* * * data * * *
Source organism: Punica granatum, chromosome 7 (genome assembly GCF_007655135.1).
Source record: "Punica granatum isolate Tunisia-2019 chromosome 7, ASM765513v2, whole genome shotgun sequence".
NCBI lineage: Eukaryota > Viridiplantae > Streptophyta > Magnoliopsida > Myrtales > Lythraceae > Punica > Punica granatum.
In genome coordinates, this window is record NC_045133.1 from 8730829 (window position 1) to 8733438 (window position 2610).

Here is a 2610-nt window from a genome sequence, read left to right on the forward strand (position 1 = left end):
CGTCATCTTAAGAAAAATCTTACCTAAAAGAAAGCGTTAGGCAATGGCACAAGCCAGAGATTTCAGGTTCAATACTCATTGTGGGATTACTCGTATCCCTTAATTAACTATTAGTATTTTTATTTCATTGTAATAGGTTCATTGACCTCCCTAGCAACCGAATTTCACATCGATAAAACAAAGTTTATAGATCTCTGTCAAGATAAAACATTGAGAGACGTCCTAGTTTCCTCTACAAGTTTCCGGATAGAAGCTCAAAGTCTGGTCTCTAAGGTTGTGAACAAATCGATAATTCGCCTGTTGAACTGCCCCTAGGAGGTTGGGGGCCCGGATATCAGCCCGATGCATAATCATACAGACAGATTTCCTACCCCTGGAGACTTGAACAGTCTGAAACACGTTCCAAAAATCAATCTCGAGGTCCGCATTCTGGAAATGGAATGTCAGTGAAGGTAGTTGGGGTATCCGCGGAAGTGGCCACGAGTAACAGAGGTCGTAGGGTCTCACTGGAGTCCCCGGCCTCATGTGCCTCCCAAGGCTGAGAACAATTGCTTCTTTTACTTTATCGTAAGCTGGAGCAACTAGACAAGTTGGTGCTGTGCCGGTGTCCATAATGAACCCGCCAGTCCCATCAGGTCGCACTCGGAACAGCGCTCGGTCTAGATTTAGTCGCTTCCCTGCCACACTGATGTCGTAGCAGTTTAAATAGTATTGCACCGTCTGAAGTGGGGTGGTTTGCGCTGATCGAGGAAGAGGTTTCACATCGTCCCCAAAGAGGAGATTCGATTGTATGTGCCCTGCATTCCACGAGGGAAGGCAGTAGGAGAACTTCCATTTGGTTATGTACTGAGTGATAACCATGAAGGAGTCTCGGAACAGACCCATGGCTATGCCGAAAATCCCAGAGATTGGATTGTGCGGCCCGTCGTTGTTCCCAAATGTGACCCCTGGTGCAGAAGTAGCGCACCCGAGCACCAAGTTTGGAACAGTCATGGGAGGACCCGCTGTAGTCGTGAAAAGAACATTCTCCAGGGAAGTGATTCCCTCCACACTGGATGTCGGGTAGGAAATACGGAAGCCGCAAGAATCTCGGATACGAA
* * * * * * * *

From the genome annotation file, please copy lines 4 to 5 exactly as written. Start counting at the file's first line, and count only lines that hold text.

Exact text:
In genome coordinates, this window is record NC_045133.1 from 8730829 (window position 1) to 8733438 (window position 2610).

Here is a 2610-nt window from a genome sequence, read left to right on the forward strand (position 1 = left end):